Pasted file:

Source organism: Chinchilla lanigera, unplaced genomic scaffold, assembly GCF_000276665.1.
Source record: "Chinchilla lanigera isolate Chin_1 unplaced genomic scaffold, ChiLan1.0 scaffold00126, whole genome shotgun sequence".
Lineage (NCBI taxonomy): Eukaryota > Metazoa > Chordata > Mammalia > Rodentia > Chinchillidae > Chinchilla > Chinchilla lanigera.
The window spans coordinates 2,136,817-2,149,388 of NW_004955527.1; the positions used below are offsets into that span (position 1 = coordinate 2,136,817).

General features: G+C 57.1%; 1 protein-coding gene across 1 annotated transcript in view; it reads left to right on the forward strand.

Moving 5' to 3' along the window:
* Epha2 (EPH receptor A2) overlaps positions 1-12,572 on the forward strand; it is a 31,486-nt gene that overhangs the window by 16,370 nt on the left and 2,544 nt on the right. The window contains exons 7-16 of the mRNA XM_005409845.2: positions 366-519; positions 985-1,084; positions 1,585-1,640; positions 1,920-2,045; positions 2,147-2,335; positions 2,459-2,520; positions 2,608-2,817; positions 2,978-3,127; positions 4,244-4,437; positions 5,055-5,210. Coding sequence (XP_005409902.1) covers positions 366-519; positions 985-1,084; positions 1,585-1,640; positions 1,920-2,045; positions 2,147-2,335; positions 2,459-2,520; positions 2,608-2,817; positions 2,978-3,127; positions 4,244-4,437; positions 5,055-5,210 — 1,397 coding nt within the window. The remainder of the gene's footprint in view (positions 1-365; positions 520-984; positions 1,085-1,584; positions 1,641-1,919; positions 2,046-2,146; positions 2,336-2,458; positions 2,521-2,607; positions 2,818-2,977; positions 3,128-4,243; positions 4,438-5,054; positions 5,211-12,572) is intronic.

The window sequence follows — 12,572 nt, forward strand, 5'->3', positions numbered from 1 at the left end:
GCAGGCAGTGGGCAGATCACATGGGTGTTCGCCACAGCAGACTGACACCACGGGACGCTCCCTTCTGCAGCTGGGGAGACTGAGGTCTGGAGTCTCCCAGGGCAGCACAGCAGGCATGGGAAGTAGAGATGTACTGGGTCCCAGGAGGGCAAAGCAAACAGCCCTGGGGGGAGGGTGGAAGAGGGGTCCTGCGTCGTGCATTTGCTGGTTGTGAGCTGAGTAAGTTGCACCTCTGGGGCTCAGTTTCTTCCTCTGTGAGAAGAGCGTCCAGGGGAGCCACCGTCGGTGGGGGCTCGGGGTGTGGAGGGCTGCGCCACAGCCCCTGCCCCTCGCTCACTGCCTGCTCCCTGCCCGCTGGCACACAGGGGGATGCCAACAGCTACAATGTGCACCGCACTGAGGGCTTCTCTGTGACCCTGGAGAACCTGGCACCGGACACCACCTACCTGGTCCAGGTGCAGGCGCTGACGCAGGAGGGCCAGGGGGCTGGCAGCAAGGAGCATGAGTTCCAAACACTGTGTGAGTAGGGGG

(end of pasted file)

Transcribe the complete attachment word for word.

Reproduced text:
Source organism: Chinchilla lanigera, unplaced genomic scaffold, assembly GCF_000276665.1.
Source record: "Chinchilla lanigera isolate Chin_1 unplaced genomic scaffold, ChiLan1.0 scaffold00126, whole genome shotgun sequence".
Lineage (NCBI taxonomy): Eukaryota > Metazoa > Chordata > Mammalia > Rodentia > Chinchillidae > Chinchilla > Chinchilla lanigera.
The window spans coordinates 2,136,817-2,149,388 of NW_004955527.1; the positions used below are offsets into that span (position 1 = coordinate 2,136,817).

General features: G+C 57.1%; 1 protein-coding gene across 1 annotated transcript in view; it reads left to right on the forward strand.

Moving 5' to 3' along the window:
* Epha2 (EPH receptor A2) overlaps positions 1-12,572 on the forward strand; it is a 31,486-nt gene that overhangs the window by 16,370 nt on the left and 2,544 nt on the right. The window contains exons 7-16 of the mRNA XM_005409845.2: positions 366-519; positions 985-1,084; positions 1,585-1,640; positions 1,920-2,045; positions 2,147-2,335; positions 2,459-2,520; positions 2,608-2,817; positions 2,978-3,127; positions 4,244-4,437; positions 5,055-5,210. Coding sequence (XP_005409902.1) covers positions 366-519; positions 985-1,084; positions 1,585-1,640; positions 1,920-2,045; positions 2,147-2,335; positions 2,459-2,520; positions 2,608-2,817; positions 2,978-3,127; positions 4,244-4,437; positions 5,055-5,210 — 1,397 coding nt within the window. The remainder of the gene's footprint in view (positions 1-365; positions 520-984; positions 1,085-1,584; positions 1,641-1,919; positions 2,046-2,146; positions 2,336-2,458; positions 2,521-2,607; positions 2,818-2,977; positions 3,128-4,243; positions 4,438-5,054; positions 5,211-12,572) is intronic.

The window sequence follows — 12,572 nt, forward strand, 5'->3', positions numbered from 1 at the left end:
GCAGGCAGTGGGCAGATCACATGGGTGTTCGCCACAGCAGACTGACACCACGGGACGCTCCCTTCTGCAGCTGGGGAGACTGAGGTCTGGAGTCTCCCAGGGCAGCACAGCAGGCATGGGAAGTAGAGATGTACTGGGTCCCAGGAGGGCAAAGCAAACAGCCCTGGGGGGAGGGTGGAAGAGGGGTCCTGCGTCGTGCATTTGCTGGTTGTGAGCTGAGTAAGTTGCACCTCTGGGGCTCAGTTTCTTCCTCTGTGAGAAGAGCGTCCAGGGGAGCCACCGTCGGTGGGGGCTCGGGGTGTGGAGGGCTGCGCCACAGCCCCTGCCCCTCGCTCACTGCCTGCTCCCTGCCCGCTGGCACACAGGGGGATGCCAACAGCTACAATGTGCACCGCACTGAGGGCTTCTCTGTGACCCTGGAGAACCTGGCACCGGACACCACCTACCTGGTCCAGGTGCAGGCGCTGACGCAGGAGGGCCAGGGGGCTGGCAGCAAGGAGCATGAGTTCCAAACACTGTGTGAGTAGGGGG